Equifax’s mishandling of their data breach in 2017 will have consequences-not only for their customers but for all CRA’s (Credit Reporting Agencies) in the US. All consumers need to be aware of their personal data and what they can do to safeguard this data. The question is can the government legislate penalties to ensure safety. Most agree that something needs to be done, so that another breach of this magnitude and mishandling does not occur again.
There are two pieces of legislation currently making their way through congress; both are directly related to Equifax’s 2017 breach that compromised as many as 143 million records.
1. The Data Breach Prevention and Compensation Act
The first piece of legislation is the Data Breach Prevention and Compensation Act, created by Elizabeth Warren (D-MA) and Mark Warner (D-VA). It proposes a that a new Office of Cyber Security be opened under the Federal Trade Commission for oversight of CRA agencies. The new office would conduct annual inspections and be responsible for regulating CRA’s adherence to data security guidelines.
The legislation would impose mandatory penalties for consumer data breaches, starting at $100 per each piece of data breached and increasing $50 more, for each additional piece of data breached. The maximum penalty would be up to 50% of the CRA’s previous year’s gross revenue. Additionally, the bill would allow the FTC to allot 50% of the penalty to compensate consumers. If the CRA in question is found to have inadequate cybersecurity guideline adherence or if it fails to notify the FTC of a breach within 10 days, per record penalties would double and the maximum penalty would increase to 75% of the agency’s gross revenue for the prior year.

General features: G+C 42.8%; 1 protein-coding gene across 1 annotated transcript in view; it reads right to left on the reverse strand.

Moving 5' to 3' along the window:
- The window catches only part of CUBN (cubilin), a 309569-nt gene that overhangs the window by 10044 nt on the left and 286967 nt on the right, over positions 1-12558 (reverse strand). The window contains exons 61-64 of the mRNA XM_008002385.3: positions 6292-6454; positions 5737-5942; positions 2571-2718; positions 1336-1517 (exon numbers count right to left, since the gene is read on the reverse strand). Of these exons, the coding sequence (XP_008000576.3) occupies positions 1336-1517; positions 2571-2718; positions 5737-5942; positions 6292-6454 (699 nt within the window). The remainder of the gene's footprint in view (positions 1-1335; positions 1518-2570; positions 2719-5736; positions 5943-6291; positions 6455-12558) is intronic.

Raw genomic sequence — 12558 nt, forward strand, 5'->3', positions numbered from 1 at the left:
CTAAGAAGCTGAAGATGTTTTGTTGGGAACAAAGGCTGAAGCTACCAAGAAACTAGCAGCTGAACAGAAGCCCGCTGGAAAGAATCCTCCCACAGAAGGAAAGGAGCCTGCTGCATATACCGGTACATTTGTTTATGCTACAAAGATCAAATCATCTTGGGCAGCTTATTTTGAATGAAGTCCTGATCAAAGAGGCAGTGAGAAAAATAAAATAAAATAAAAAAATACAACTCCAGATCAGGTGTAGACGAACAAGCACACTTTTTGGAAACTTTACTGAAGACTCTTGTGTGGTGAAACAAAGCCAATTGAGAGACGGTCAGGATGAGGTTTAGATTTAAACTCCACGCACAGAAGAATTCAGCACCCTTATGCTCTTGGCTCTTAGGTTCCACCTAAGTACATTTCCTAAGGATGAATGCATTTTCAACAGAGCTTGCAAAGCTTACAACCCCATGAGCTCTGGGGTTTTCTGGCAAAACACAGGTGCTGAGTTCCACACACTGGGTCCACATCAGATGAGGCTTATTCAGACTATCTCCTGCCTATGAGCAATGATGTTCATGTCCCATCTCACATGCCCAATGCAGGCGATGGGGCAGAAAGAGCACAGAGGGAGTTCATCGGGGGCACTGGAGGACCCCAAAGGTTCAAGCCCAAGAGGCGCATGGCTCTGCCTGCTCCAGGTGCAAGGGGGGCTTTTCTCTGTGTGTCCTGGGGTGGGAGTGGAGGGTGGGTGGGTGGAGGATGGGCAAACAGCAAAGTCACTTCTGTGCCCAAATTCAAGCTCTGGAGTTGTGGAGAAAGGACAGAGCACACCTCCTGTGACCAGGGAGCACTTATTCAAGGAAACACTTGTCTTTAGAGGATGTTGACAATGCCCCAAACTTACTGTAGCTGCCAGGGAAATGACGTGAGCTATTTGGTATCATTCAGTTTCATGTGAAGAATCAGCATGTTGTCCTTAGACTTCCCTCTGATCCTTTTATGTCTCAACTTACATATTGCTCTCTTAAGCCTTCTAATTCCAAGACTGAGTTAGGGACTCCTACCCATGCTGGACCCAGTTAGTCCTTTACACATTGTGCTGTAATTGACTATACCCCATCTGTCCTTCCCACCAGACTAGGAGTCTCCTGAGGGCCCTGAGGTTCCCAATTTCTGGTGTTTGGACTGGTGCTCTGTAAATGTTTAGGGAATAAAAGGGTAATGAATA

Senator Warren said, “The financial incentives here are all out of whack – Equifax allowed personal data on more than half the adults in the country to get stolen, and its legal liability is so limited that it may end up making money off the breach.”
Many Consumer Groups and cybersecurity experts are expressing support for the new legislation; including the Consumer Protection and Privacy at Consumer Federation of America, U.S. Public Interest Research Group (PIRG), and the Electronic Privacy Information Center.
2. The Freedom from Equifax Exploitation (FREE) Act
The second piece of legislation is much smaller and more concise, called The Freedom from Equifax Exploitation (FREE) Act, introduced in September 2017. The bill aims, in part, to prevent the CRA from profiting from consumer information during a breach, by restricting the sale of consumer information under a credit freeze. It also will require CRAs to provide procedures for lifting a credit freeze at no charge to the consumer, along with a variety of provisions for fraud alerts.
The clear message to businesses in general – Be responsible in your cybersecurity efforts. The Government is lagging behind the industry in legislating a solution for safeguarding the public. But it will soon catch up.